On October 16, 2013, Justice Bransten of the New York County Commercial Division issued a decision in Dexia SA/NV v. Morgan Stanley, 2013 N.Y. Slip Op. 51696(U), dismissing on the pleadings causes of action sounding in common-law fraud brought against the underwriters and sponsors of residential mortgage-backed securities (“RMBS”) by both the entity that purchased the RMBS for $626 million and by the assignees to whom the RMBS were sold at face value via a put option transaction.
Justice Bransten dismissed the assignees’ claims for lack of standing because (a) the documentary evidence submitted by the defendants (the assignment documents) conclusively established that the purchaser of the RMBS had assigned only “all right, title and interest in the Put Settlement Assets,” and (b) under New York law, “absent language demonstrating an intent to do so, tort claims do not automatically pass to an assignee.” Here, Justice Bransten held that the assignment language did not demonstrate an intent to assign common-law fraud claims, and thus dismissed the assignees’ claims for lack of standing based on documentary evidence.
Turning to the fraud claims asserted by the purchaser, Justice Bransten dismissed those as well based on New York law limiting the damages recoverable by a fraud victim to its out-of-pocket losses and prohibiting a fraud plaintiff from recovering its expectation damages. Because the documentary evidence submitted by the defendants conclusively established that the purchaser of the RMBS had been paid by its assignees at least as much as the purchaser paid for them, Justice Bransten held that the purchaser could not, as a matter of law, plead fraud damages.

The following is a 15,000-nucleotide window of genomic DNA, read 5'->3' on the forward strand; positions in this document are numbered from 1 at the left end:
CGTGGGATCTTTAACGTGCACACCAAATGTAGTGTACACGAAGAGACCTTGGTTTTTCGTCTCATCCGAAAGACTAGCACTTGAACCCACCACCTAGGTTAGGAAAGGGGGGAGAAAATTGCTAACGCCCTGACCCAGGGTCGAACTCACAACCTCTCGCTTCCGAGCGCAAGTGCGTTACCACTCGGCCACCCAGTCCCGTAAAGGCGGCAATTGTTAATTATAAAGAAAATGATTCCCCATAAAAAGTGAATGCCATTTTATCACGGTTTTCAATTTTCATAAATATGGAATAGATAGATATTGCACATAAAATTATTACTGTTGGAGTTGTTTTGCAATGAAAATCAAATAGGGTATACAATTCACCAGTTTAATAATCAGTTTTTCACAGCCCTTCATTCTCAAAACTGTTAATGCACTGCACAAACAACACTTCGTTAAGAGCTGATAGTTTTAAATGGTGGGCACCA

This case illustrates two important lessons for both the commercial transaction lawyer and the commercial litigator: (1) if you are negotiating the purchase of an asset on behalf of an assignee, make sure you include explicit language in the assignment that any tort claims held by the assignor are being assigned to the assignee, or those claims will not pass to your client; and (2) if you are a commercial litigator whose client has been the victim of an alleged fraud, make sure they suffered an out-of-pocket loss or they will be without a remedy. In that regard, however, be aware that New York courts do not always enforce the out-of-pocket fraud loss rule consistently or strictly. For example, in Roni LLC v. Arfa, 74 A.D.3d 442 (1st Dep’t 2010), aff’d, 18 N.Y.3d 846 (2011), the First Department affirmed New York County Commercial Division Justice Charles Ramos’ denial of a motion to dismiss a fraud claim on the pleadings in a case where real estate investors were suing the promoters of the real estate investments for failing to disclose (or affirmatively misrepresenting) certain commissions they received from the sellers of the real estate. The defendants had argued that the fraud claims should be dismissed because, when the real estate was later sold, the plaintiffs recouped more than they had initially invested, although not as much as they would have recovered had the commissions not been paid by the sellers to the defendants. Justice Ramos and the First Department disagreed. According to the First Department, “plaintiffs sufficiently alleged damages by asserting that they suffered actual pecuniary loss in the amount of the secret commissions that inflated the purchase prices of the properties that the LLCs acquired.”